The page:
The Bankwatch

Tracking the consumer evolution of financial services

Two views of Canadian economy – the external view is flawed

Consider these headlines about Canada, both published this week.

First the world view of Canada, reaffirmed at Davos.

What Toronto can teach New York and London | ft.com

That’s where Canada comes in. It is a real-world, real-time example of a banking system in a medium-sized, advanced capitalist economy that worked. Understanding why the Canadian system survived could be a key to making the rest of the west equally robust.

Next a Canadian view, that says Canada is a bubble waiting to burst, that is not widely shared other than by yours truly.

Awash in a sea of Debt | Macleans Feb 8th, 2010 (partially published on Roseth)

It seems we have learned nothing from the American debt crisis; and here in Ontario, we have forgotten the housing collapse of the early 1980’s, when house prices dropped as much as 40 % and did not recover their old values until after the turn of the century. Speculation was rife; people kept moving up, sometimes changing homes every one or two years; speculators were “flipping” homes, and ordinary people were buying forward several months and expecting their old home to appreciate before putting it up for sale. It worked for a while, but then the market turned, and some people who had committed to a new home and waiting to sell their own at higher prices had to sell much lower and ending up with a new house but a much larger mortgage. Some seniors, selling their old, large home and hoping to move into a new, smaller home, mortgage free, ended up with a smaller home with a large mortgage. Quit claims were rampant.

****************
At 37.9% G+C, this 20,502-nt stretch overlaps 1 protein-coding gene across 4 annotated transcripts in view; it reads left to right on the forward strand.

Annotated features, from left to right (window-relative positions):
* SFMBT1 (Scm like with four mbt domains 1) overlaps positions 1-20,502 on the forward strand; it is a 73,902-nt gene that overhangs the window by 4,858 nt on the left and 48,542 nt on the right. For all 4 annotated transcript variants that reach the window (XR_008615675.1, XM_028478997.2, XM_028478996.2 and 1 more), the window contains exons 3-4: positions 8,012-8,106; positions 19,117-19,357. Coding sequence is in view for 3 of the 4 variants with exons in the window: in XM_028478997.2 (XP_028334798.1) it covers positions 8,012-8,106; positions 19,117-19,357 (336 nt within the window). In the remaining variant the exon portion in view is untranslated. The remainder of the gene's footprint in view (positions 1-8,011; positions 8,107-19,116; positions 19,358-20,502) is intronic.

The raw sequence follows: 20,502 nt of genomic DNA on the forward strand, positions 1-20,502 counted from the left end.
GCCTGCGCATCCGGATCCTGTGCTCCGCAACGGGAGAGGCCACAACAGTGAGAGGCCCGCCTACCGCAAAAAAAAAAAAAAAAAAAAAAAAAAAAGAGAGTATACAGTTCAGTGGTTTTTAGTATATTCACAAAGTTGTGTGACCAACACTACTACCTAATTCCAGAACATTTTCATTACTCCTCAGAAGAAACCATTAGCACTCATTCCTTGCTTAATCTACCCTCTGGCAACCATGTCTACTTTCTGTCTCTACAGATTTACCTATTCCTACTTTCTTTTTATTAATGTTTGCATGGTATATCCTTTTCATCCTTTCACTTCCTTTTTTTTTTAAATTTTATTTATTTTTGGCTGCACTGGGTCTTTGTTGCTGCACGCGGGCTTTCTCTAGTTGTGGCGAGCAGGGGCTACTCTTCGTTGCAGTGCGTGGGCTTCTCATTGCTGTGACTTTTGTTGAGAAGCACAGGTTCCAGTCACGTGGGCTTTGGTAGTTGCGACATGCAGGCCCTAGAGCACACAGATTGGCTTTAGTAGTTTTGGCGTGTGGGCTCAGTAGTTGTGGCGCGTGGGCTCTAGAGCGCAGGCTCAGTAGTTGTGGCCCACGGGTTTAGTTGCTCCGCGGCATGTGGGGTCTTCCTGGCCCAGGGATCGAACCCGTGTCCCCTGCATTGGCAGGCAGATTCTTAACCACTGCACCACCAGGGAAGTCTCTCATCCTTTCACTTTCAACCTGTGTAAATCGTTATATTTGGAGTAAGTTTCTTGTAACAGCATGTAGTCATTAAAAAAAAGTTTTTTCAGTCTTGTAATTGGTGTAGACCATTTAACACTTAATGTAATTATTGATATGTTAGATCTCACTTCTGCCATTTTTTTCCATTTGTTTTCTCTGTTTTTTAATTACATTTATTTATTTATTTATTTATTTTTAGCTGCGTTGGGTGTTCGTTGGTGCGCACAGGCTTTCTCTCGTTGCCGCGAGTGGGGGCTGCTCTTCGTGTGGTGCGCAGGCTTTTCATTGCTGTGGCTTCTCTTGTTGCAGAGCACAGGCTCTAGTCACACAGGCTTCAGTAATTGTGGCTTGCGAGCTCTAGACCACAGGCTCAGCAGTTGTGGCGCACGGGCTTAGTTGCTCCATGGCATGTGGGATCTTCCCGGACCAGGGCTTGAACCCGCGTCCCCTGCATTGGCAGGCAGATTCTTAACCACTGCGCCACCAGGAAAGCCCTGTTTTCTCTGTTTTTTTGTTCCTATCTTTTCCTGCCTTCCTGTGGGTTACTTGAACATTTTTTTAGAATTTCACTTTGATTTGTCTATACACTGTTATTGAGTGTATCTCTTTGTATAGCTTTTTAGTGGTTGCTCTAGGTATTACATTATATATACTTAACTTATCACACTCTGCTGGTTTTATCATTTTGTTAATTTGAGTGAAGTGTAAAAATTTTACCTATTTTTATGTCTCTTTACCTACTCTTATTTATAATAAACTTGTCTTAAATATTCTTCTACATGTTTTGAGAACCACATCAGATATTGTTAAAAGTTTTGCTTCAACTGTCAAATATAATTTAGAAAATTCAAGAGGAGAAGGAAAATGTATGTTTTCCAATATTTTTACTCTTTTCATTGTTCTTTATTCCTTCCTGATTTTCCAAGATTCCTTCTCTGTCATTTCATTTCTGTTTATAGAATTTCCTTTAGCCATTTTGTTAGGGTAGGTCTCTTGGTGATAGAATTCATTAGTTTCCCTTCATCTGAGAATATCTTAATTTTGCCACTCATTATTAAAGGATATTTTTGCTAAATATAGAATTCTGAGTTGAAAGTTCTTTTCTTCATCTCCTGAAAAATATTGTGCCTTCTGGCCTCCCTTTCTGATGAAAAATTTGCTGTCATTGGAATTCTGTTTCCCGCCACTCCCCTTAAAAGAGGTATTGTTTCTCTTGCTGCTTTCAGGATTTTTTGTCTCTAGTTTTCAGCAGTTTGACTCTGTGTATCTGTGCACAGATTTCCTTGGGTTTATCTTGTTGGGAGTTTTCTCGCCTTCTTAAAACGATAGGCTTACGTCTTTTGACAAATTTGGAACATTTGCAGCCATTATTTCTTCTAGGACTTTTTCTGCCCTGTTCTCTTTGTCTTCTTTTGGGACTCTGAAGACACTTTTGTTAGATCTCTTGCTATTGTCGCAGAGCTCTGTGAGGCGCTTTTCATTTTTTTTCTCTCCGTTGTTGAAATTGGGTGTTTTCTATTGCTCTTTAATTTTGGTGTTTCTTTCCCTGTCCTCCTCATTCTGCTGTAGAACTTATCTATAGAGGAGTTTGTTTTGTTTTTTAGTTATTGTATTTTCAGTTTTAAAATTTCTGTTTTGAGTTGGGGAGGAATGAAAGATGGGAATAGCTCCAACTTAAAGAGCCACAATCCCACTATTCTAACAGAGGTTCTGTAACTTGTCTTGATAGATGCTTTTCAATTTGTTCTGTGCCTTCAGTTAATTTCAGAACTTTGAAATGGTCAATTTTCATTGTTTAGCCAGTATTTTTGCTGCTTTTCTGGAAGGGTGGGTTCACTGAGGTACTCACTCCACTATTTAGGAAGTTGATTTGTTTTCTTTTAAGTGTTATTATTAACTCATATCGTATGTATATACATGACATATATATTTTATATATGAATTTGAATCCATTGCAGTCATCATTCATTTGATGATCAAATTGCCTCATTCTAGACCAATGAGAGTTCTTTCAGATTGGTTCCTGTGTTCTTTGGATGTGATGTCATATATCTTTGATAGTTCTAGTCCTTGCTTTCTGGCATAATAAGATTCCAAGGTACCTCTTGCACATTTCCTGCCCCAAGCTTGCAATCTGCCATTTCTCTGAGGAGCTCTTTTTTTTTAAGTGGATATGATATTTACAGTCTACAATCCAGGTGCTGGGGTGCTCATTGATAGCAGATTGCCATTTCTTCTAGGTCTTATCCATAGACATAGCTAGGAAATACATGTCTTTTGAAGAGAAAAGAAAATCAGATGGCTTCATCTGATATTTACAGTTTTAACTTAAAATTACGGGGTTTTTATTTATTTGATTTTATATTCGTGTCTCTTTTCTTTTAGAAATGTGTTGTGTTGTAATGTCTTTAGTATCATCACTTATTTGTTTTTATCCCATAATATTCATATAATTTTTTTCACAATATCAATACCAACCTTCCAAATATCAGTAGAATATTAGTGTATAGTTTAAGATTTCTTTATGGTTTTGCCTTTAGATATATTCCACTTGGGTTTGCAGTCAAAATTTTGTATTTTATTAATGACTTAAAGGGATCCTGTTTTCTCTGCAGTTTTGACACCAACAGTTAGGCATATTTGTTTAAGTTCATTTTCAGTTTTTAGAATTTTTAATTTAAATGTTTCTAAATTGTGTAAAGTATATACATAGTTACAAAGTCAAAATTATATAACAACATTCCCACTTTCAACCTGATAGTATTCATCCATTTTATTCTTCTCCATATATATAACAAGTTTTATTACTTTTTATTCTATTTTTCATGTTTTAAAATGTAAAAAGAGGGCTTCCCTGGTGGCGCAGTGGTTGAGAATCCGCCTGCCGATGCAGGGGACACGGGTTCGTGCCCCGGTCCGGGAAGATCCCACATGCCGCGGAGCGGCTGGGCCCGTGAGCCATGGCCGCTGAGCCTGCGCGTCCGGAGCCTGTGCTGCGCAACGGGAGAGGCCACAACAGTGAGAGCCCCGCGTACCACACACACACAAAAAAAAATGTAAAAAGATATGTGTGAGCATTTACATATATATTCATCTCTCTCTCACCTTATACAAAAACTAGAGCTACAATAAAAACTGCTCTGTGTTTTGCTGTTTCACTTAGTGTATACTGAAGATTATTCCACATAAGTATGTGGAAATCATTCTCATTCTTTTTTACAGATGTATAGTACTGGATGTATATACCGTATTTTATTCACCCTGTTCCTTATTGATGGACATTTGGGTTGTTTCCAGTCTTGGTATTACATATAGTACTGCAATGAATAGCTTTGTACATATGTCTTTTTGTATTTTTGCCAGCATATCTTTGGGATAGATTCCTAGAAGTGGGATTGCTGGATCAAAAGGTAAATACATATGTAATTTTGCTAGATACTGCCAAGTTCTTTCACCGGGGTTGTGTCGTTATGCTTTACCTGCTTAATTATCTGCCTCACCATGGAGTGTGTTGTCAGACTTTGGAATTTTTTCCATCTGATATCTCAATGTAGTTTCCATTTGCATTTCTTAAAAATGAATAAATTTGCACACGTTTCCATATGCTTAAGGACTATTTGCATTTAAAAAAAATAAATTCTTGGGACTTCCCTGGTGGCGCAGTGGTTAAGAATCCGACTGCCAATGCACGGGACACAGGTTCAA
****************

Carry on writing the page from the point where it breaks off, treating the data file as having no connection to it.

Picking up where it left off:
Now, here we go again

For the rest of the world what is happening in Canada is that home prices rose through the recession, and continue to rise.  Extraordinarily low interest rates are incenting people to borrow against equity or purchase a more expensive home than they might otherwise. The reset point for Canada will be when interest rates begin to rise.

Analysts from Bank of Canada conducted an analysis of Canadian debt from a historical perspective to 2005 recently.

cdn_debt_2005

In a nutshell Canadian debt was significant amongst certain groups as early as 2005.  More recently Bank of Canada conducted a sensitivity analysis that  noted risk associated with defaults if Canadian interest rates rise to the 4 – 5% range, and that would precipitate significant defaults and loss of capital at Canadian Banks.

The most telling statement in the Macleans piece is this is that ‘you never see a crisis coming’.  As recently as 2009 Scotiabank published a piece entitled “Canada’s Mortgage Market is not like the US”.  I believe they are wrong.  Time for some economists to read “This Time is Different – Eight Centuries of Financial Folly”.  As you can imagine the conclusion of the book, is that it is never different.

Written by Colin Henderson

January 30, 2010 at 14:37

Posted in economy

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